Petfood marketing can come at the expense of science and safety.
Many of us have been to the petfood store where pet diets are heavily marketed and promoted; however, consumers are starting to wise-up to marketing claims that have no scientific basis.
Grain-free dog foods have grown in popularity since the early 2000s and currently constitute approximately 20% of the total US market share. This trend is partially motivated by a pet owner’s desire to avoid ingredients that they perceive as ‘cheap carbohydrate fillers’ or ones often considered to be associated with the development of adverse food responses (i.e. allergies). Currently, there is no scientific data that supports the proclaimed health benefits of grain-free diets, as grains are no more likely to cause an adverse response or promote diabetes or cancer compared with other petfood ingredients. In fact, grains provide several essential nutrients, fiber, and other beneficial compounds.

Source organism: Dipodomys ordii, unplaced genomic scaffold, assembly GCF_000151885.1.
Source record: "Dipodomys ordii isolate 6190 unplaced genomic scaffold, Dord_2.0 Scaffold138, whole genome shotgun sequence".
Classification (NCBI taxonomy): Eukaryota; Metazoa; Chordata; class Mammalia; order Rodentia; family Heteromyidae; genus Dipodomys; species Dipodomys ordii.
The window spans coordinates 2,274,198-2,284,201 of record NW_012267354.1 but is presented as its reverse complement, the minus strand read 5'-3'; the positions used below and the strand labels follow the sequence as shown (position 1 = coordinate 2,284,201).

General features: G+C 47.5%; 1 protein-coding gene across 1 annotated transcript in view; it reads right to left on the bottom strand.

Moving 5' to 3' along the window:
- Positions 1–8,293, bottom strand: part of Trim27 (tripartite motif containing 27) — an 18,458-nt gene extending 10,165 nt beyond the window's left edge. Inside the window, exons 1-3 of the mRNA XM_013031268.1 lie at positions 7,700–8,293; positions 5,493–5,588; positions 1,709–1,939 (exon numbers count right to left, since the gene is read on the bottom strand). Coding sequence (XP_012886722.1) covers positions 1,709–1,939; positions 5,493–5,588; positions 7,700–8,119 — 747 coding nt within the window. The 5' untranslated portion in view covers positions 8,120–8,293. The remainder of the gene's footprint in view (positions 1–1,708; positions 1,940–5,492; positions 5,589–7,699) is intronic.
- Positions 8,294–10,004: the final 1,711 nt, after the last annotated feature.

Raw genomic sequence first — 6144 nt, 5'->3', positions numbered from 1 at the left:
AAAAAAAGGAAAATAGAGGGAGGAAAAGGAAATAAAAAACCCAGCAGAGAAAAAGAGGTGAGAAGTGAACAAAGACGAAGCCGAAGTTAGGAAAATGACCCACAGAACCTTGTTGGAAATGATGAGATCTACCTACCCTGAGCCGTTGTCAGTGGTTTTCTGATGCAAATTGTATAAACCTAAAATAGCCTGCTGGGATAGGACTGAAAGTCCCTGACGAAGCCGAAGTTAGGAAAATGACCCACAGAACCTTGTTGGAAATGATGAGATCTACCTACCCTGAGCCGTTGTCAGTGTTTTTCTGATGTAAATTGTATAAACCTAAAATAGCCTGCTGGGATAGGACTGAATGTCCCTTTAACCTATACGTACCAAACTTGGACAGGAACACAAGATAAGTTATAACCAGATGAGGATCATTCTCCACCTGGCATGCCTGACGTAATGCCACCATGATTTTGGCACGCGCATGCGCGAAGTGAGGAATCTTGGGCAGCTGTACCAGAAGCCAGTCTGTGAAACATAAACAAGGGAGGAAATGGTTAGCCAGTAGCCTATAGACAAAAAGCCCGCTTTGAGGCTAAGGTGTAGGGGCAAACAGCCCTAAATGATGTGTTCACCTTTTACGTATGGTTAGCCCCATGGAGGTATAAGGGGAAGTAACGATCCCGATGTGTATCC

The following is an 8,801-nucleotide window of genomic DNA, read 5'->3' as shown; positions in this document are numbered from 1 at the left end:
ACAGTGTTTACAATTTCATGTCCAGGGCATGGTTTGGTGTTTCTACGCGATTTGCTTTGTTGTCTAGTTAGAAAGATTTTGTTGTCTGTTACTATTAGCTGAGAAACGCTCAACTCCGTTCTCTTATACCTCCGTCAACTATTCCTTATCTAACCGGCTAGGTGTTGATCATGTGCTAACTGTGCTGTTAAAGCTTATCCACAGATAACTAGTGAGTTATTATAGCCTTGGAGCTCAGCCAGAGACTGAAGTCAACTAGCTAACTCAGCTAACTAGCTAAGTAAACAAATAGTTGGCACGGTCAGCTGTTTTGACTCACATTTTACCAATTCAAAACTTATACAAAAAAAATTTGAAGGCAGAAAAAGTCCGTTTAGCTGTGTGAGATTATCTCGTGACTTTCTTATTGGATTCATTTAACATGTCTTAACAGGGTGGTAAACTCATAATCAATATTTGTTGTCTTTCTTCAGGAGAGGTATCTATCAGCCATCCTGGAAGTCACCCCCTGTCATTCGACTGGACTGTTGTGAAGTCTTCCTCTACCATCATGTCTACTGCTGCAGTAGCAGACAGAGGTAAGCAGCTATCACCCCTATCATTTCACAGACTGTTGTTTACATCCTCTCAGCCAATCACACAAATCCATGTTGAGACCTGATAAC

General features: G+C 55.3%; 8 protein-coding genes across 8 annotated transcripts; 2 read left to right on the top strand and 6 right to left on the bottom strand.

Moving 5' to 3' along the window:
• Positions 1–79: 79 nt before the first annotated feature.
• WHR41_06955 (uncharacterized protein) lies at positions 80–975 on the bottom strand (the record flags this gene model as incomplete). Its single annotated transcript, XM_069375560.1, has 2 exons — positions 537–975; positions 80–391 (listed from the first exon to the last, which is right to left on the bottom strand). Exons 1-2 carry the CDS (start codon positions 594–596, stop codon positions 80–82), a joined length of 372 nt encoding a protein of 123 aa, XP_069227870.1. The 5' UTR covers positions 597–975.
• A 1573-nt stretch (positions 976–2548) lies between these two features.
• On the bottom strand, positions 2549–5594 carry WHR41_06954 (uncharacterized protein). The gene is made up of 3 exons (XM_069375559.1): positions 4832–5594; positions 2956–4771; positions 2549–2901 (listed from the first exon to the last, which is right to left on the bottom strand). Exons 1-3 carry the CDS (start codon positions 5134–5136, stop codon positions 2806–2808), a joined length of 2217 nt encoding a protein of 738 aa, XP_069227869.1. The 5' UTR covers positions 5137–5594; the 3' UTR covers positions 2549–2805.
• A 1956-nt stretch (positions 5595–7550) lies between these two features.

On July 12, 2018, the US Food and Drug Administration issued an announcement describing a potential association between certain canine diets, including those labeled as grain-free, and a type of heart disease called ‘dilated cardiomyopathy’ (DCM). Several of the reported cases were found to have low blood taurine concentrations, which is an amino acid. While not all dogs with diet-associated heart disease are low in taurine, it is one of the proposed mechanisms for this condition.
– Dr. Jonathan Stockman, Assistant Professor of Veterinary Nutrition